In a session on “old drugs reinvented” at the 2019 annual meeting of the American College of Clinical Pharmacy (ACCP), experts explored the histories of these two medications—gabapentin and ketamine—and detailed what clinicians should know about their benefits and potential for abuse.

‘But It’s Nonaddictive’

Gabapentin has long been touted as a safe and nonaddictive drug. Its only official FDA approvals are for certain types of seizures and postherpetic neuralgia, but it’s frequently prescribed to treat everything from headaches and other conditions such as restless legs syndrome and anxiety.

“Our review of 19 common off-label uses for gabapentin found that there is little to no evidence to support its efficacy in many of those conditions, yet we continue to see its frequent off-label prescription,” said Kirk Evoy, PharmD, a clinical assistant professor in the Pharmacotherapy Division of the College of Pharmacy at the University of Texas at Austin (Subst Abuse 2018;12:1178221818801311). Another review found that gabapentin prescribing increased by 64% between 2012 and 2016, as prescribers sought nonopioid alternative approaches to chronic pain management (N Engl J Med 2017;377[5]:411-414).

“Practitioners tend to think of it as a benign drug with few side effects—possibly as a safer alternative to opioid therapy—so they can justify a trial of it to improve symptoms,” Dr. Evoy said. “But we have started to see increasing evidence of abuse and harm [which] gets little publicity compared to the larger opioid crisis.”

Between 2012 and 2016, 576 adverse drug events—106 fatal—related to gabapentin abuse were reported to the FDA Adverse Event Reporting System, according to an analysis by Dr. Evoy and his colleagues (Res Social Adm Pharm 2019;15[8]:953-958).


Patients with existing opioid use disorders are most likely to abuse gabapentin, Dr. Evoy noted. “In an analysis of insurance claims data, we found that criteria for sustained overuse were met by 2% of 44,148 patients treated with gabapentin without opioids and by 11.7% of 15,335 patients treated with concomitant gabapentin [and] opioids,” he said (Pharmacotherapy 2018;38[4]:436-443). Without opioids in the mix, he added, a patient history of other addiction did not predict overuse of gabapentin.

The study also showed that patients who were overusing opioids and gabapentinoids had more than a fourfold increased risk for hospitalization compared with the no-overuse cohort (Drug Saf 2018;41[2]:213-228). Another study found that patients taking both drugs had a 49% higher risk for a fatal overdose than those taking opioids alone, Dr. Evoy noted (PLoS Med 2017;14[10]:e1002396).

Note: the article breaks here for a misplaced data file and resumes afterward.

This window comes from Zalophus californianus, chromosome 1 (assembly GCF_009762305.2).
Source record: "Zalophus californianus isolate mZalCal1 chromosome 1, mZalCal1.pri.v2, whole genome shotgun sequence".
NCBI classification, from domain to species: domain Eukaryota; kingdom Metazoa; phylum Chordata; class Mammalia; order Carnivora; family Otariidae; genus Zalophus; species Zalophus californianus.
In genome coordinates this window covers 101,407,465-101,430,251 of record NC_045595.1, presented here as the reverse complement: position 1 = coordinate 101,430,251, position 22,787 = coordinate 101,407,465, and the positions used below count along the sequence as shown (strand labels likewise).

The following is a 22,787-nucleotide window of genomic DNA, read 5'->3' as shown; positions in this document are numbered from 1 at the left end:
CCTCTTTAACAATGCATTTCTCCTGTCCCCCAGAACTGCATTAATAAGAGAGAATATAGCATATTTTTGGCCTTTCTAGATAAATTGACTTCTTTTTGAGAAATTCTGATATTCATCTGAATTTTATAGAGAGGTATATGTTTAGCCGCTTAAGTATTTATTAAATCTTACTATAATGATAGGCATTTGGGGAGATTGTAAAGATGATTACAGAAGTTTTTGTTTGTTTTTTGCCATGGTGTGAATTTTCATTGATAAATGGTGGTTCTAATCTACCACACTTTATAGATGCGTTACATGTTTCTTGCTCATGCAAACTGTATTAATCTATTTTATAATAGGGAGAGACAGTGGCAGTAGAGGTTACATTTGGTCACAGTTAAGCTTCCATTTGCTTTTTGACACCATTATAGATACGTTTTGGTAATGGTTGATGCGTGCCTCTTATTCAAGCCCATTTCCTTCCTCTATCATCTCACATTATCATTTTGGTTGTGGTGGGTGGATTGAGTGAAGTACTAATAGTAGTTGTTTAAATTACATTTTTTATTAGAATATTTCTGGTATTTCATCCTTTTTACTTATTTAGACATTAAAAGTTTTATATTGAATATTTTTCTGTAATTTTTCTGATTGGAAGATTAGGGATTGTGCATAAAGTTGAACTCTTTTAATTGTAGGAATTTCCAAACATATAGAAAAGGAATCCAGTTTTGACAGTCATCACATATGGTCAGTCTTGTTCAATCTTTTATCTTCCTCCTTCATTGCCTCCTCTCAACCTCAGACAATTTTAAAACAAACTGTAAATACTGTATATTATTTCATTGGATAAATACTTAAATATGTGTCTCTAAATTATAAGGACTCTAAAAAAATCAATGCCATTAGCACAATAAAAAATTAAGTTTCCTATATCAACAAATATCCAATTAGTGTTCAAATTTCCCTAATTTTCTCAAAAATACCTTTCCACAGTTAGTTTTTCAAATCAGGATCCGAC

States have begun to recognize the growing risk for gabapentinoid abuse. As of October, five—Kentucky, Michigan, Tennessee, Virginia and West Virginia—had added it to their roster of controlled substances, with several other states considering a similar move at press time.

“There are pros and cons to scheduling,” Dr. Evoy said. “Gabapentin is the sixth most commonly prescribed drug in the country. We use it all the time for pain in patients with uncontrolled diabetes and neuropathy. It’s inexpensive and generally safe. So, is all the extra work with making it a schedule drug justified by the current level of concern? In the general population, abuse of gabapentin seems to be low but growing quickly, so I think more study of the benefits and drawbacks of scheduling is needed. But when these drugs are not on the controlled substance schedule, they need to be managed carefully, with mitigation efforts targeted at the highest risk patients.”

The FDA is taking the risks posed by gabapentinoids seriously. In late December, the agency announced that it would require new warnings about respiratory depression to be added to the prescribing information of gabapentinoids.